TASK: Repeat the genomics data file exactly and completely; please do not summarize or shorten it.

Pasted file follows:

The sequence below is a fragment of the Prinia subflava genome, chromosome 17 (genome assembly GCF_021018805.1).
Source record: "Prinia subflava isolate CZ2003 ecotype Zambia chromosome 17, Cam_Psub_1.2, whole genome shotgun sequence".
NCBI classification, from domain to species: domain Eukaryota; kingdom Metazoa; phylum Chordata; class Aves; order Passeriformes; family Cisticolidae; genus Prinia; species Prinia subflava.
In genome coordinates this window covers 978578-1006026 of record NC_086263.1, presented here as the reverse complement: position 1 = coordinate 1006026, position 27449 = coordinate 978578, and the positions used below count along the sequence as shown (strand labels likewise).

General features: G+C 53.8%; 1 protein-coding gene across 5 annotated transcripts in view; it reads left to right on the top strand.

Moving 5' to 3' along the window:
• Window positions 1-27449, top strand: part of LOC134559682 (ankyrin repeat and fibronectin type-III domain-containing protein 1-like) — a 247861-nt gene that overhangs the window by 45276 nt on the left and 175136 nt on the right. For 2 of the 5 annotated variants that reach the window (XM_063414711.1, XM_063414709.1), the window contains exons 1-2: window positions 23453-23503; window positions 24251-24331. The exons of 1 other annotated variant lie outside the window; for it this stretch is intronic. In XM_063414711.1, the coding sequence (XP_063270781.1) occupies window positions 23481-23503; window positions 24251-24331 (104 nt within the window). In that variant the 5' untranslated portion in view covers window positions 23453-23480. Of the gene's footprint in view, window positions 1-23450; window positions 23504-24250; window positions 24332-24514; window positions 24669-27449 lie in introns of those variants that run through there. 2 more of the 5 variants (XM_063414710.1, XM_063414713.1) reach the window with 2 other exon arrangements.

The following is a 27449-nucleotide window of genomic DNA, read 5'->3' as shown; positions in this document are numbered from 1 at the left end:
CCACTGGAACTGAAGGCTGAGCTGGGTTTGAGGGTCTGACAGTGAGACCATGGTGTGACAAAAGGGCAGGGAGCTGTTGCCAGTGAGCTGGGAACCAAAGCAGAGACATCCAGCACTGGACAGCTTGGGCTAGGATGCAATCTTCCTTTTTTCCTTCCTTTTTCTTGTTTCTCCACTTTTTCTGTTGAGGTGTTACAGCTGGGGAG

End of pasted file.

The sequence below is a fragment of the Prinia subflava genome, chromosome 17 (genome assembly GCF_021018805.1).
Source record: "Prinia subflava isolate CZ2003 ecotype Zambia chromosome 17, Cam_Psub_1.2, whole genome shotgun sequence".
NCBI classification, from domain to species: domain Eukaryota; kingdom Metazoa; phylum Chordata; class Aves; order Passeriformes; family Cisticolidae; genus Prinia; species Prinia subflava.
In genome coordinates this window covers 978578-1006026 of record NC_086263.1, presented here as the reverse complement: position 1 = coordinate 1006026, position 27449 = coordinate 978578, and the positions used below count along the sequence as shown (strand labels likewise).

General features: G+C 53.8%; 1 protein-coding gene across 5 annotated transcripts in view; it reads left to right on the top strand.

Moving 5' to 3' along the window:
• Window positions 1-27449, top strand: part of LOC134559682 (ankyrin repeat and fibronectin type-III domain-containing protein 1-like) — a 247861-nt gene that overhangs the window by 45276 nt on the left and 175136 nt on the right. For 2 of the 5 annotated variants that reach the window (XM_063414711.1, XM_063414709.1), the window contains exons 1-2: window positions 23453-23503; window positions 24251-24331. The exons of 1 other annotated variant lie outside the window; for it this stretch is intronic. In XM_063414711.1, the coding sequence (XP_063270781.1) occupies window positions 23481-23503; window positions 24251-24331 (104 nt within the window). In that variant the 5' untranslated portion in view covers window positions 23453-23480. Of the gene's footprint in view, window positions 1-23450; window positions 23504-24250; window positions 24332-24514; window positions 24669-27449 lie in introns of those variants that run through there. 2 more of the 5 variants (XM_063414710.1, XM_063414713.1) reach the window with 2 other exon arrangements.

The following is a 27449-nucleotide window of genomic DNA, read 5'->3' as shown; positions in this document are numbered from 1 at the left end:
CCACTGGAACTGAAGGCTGAGCTGGGTTTGAGGGTCTGACAGTGAGACCATGGTGTGACAAAAGGGCAGGGAGCTGTTGCCAGTGAGCTGGGAACCAAAGCAGAGACATCCAGCACTGGACAGCTTGGGCTAGGATGCAATCTTCCTTTTTTCCTTCCTTTTTCTTGTTTCTCCACTTTTTCTGTTGAGGTGTTACAGCTGGGGAG